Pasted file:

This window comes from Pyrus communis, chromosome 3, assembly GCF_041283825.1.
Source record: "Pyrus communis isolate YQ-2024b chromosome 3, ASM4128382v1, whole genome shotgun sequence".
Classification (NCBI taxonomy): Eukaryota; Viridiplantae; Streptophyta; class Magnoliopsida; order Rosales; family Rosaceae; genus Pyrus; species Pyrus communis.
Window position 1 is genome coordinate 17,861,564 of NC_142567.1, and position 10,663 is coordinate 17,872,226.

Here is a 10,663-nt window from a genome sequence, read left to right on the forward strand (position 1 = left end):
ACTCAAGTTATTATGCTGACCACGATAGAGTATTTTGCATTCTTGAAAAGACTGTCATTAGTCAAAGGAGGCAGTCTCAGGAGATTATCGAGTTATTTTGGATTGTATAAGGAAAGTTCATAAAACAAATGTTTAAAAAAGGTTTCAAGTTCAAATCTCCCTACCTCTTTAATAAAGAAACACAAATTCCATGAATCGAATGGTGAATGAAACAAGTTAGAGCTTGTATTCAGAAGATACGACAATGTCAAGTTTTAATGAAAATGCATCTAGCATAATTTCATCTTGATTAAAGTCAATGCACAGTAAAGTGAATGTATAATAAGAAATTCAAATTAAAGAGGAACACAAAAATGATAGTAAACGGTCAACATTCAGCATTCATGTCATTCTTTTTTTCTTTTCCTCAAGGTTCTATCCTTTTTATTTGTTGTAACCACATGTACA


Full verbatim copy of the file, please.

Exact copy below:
This window comes from Pyrus communis, chromosome 3, assembly GCF_041283825.1.
Source record: "Pyrus communis isolate YQ-2024b chromosome 3, ASM4128382v1, whole genome shotgun sequence".
Classification (NCBI taxonomy): Eukaryota; Viridiplantae; Streptophyta; class Magnoliopsida; order Rosales; family Rosaceae; genus Pyrus; species Pyrus communis.
Window position 1 is genome coordinate 17,861,564 of NC_142567.1, and position 10,663 is coordinate 17,872,226.

Here is a 10,663-nt window from a genome sequence, read left to right on the forward strand (position 1 = left end):
ACTCAAGTTATTATGCTGACCACGATAGAGTATTTTGCATTCTTGAAAAGACTGTCATTAGTCAAAGGAGGCAGTCTCAGGAGATTATCGAGTTATTTTGGATTGTATAAGGAAAGTTCATAAAACAAATGTTTAAAAAAGGTTTCAAGTTCAAATCTCCCTACCTCTTTAATAAAGAAACACAAATTCCATGAATCGAATGGTGAATGAAACAAGTTAGAGCTTGTATTCAGAAGATACGACAATGTCAAGTTTTAATGAAAATGCATCTAGCATAATTTCATCTTGATTAAAGTCAATGCACAGTAAAGTGAATGTATAATAAGAAATTCAAATTAAAGAGGAACACAAAAATGATAGTAAACGGTCAACATTCAGCATTCATGTCATTCTTTTTTTCTTTTCCTCAAGGTTCTATCCTTTTTATTTGTTGTAACCACATGTACA